method in the madness

February 4, 2008

ingvar kamprad.jpgWhich of you has never experienced the madness that can be IKEA? In the Netherlands it reached such heights on three separate occasions last year. Cars desperately trying to get into the already jam-packed IKEA carpark in Delft caused tailbacks not only on the access road, but also the highway exit, and finally on the highway itself. I’d like to have seen for myself just how many people were inside and out before the furniture giant decided to close its doors before riots broke out.

I’m sure Ingvar never meant for all of this to happen though. Today I learnt there is in fact careful method in the names of all the IKEA products. As he is dyslexic, he found that giving the products proper names and words made them easier to identify. Hence, according to today’s Guardian:

‘Sofas, coffee tables, bookshelves, media storage and doorknobs are named after places in Sweden (Klippan, Malmö); beds, wardrobes and hall furniture after places in Norway; carpets after places in Denmark and dining tables and chairs after places in Finland. Bookcases are mainly occupations (Bonde, peasant farmer; Styrman, helmsman). Bathroom stuff is named after lakes and rivers.

Kitchens are generally grammatical terms, and kitchen utensils are spices, herbs, fish, fruits, berries, or functional words such as Skarpt (it means sharp, and it’s a knife). Chairs and desks are Swedish men’s names (Roger, Joel); materials and curtains are women’s names. Children’s items are mammals, birds and adjectives (Ekorre is a set of children’s toy balls; it means squirrel).’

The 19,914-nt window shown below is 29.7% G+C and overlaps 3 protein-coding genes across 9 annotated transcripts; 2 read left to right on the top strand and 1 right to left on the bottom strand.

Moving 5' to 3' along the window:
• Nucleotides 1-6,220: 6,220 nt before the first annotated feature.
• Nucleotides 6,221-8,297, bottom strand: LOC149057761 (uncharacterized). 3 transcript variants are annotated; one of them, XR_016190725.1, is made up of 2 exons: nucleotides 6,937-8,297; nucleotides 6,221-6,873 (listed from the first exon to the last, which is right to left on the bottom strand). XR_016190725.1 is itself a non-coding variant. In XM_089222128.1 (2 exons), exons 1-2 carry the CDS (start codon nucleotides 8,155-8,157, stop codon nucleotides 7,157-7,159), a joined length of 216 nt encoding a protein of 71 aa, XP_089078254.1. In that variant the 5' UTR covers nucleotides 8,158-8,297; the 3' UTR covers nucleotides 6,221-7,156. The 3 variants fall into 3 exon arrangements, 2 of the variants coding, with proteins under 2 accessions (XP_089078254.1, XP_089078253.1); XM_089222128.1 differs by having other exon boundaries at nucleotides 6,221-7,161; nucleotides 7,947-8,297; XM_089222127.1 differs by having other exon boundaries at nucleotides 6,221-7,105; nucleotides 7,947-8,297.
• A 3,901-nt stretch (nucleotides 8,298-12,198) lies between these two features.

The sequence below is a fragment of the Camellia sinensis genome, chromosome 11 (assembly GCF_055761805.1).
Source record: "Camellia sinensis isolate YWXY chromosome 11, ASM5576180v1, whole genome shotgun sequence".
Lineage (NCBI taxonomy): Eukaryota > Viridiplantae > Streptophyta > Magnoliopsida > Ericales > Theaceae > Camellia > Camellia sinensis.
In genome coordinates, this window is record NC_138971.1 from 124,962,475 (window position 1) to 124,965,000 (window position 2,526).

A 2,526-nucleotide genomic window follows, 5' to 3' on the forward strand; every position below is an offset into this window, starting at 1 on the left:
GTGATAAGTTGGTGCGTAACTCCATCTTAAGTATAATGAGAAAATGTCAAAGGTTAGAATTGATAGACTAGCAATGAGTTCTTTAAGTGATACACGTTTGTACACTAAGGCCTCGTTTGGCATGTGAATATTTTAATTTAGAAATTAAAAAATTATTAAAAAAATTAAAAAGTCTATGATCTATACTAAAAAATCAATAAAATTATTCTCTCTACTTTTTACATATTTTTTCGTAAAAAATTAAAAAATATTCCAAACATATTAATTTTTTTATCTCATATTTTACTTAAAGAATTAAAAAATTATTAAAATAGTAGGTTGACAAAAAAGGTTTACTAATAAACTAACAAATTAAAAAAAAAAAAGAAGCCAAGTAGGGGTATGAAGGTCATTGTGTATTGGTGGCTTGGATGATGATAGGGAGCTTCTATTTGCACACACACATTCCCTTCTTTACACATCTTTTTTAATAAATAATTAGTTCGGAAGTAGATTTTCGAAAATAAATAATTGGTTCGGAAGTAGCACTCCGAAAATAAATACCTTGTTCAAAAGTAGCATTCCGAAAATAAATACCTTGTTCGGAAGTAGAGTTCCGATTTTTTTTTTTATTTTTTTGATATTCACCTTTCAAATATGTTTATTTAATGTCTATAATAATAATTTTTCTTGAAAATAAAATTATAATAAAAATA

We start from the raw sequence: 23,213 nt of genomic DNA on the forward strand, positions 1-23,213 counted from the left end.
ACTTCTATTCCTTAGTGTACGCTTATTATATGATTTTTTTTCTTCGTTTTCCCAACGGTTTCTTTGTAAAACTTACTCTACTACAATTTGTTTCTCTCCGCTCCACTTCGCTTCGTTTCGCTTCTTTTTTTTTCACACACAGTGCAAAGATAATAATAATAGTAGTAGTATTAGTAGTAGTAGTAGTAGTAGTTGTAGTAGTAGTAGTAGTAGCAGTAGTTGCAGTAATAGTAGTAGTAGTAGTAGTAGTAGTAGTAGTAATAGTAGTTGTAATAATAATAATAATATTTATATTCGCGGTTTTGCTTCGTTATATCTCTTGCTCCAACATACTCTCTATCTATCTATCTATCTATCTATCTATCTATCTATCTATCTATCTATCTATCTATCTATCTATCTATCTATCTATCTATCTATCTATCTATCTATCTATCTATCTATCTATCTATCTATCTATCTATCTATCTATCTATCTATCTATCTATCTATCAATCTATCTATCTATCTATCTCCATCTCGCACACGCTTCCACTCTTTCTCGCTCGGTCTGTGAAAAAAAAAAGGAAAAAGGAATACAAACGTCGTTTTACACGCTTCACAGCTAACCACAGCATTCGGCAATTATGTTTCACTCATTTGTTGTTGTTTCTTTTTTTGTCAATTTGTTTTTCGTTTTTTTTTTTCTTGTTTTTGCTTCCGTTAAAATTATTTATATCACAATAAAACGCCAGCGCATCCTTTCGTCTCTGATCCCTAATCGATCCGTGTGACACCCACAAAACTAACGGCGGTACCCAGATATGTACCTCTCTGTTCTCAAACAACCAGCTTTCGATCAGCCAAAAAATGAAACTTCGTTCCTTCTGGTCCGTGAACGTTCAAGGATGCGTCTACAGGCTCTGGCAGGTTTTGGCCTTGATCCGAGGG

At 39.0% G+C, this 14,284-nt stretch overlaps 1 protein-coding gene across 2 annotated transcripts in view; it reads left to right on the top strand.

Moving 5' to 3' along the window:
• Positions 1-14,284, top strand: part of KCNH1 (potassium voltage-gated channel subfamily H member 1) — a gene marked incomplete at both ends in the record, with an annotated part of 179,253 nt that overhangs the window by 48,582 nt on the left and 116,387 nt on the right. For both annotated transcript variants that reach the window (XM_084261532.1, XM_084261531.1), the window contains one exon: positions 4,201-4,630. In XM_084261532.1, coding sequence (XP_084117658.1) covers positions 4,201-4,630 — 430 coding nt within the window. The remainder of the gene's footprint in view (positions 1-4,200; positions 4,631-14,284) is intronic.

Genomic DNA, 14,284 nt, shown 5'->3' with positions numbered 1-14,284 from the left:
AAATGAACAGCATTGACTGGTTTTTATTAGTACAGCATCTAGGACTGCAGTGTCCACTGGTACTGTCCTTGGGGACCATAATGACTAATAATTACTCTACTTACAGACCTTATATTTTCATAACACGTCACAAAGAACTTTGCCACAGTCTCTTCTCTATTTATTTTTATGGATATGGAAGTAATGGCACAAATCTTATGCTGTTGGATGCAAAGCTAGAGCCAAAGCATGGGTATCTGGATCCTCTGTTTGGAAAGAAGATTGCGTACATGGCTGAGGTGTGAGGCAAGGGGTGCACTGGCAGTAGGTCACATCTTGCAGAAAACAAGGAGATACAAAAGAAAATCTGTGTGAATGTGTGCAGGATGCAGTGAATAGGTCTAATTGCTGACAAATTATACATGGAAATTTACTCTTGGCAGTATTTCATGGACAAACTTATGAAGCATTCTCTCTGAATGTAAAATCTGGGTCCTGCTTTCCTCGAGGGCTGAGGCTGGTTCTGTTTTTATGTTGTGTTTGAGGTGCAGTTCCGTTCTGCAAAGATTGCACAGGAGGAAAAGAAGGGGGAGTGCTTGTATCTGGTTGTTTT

So, now you think you are IKEA-hot? Go play the IKEA game! And tell me your score. Mine was a fabulous 2 and then 3 out of 10, pretty shocking considering my many visits. Clearly space for improvement, if not more furniture…

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2 Responses to “method in the madness”

  1. Ryan Koesuma Says:

    Me and my father always love to go to the IKEA store in Singapore, too bad we couldn’t buy anything but the small stuff due to transportation means

  2. Christine Says:

    I only scored a two as well… Maybe we should have a catalog study session!

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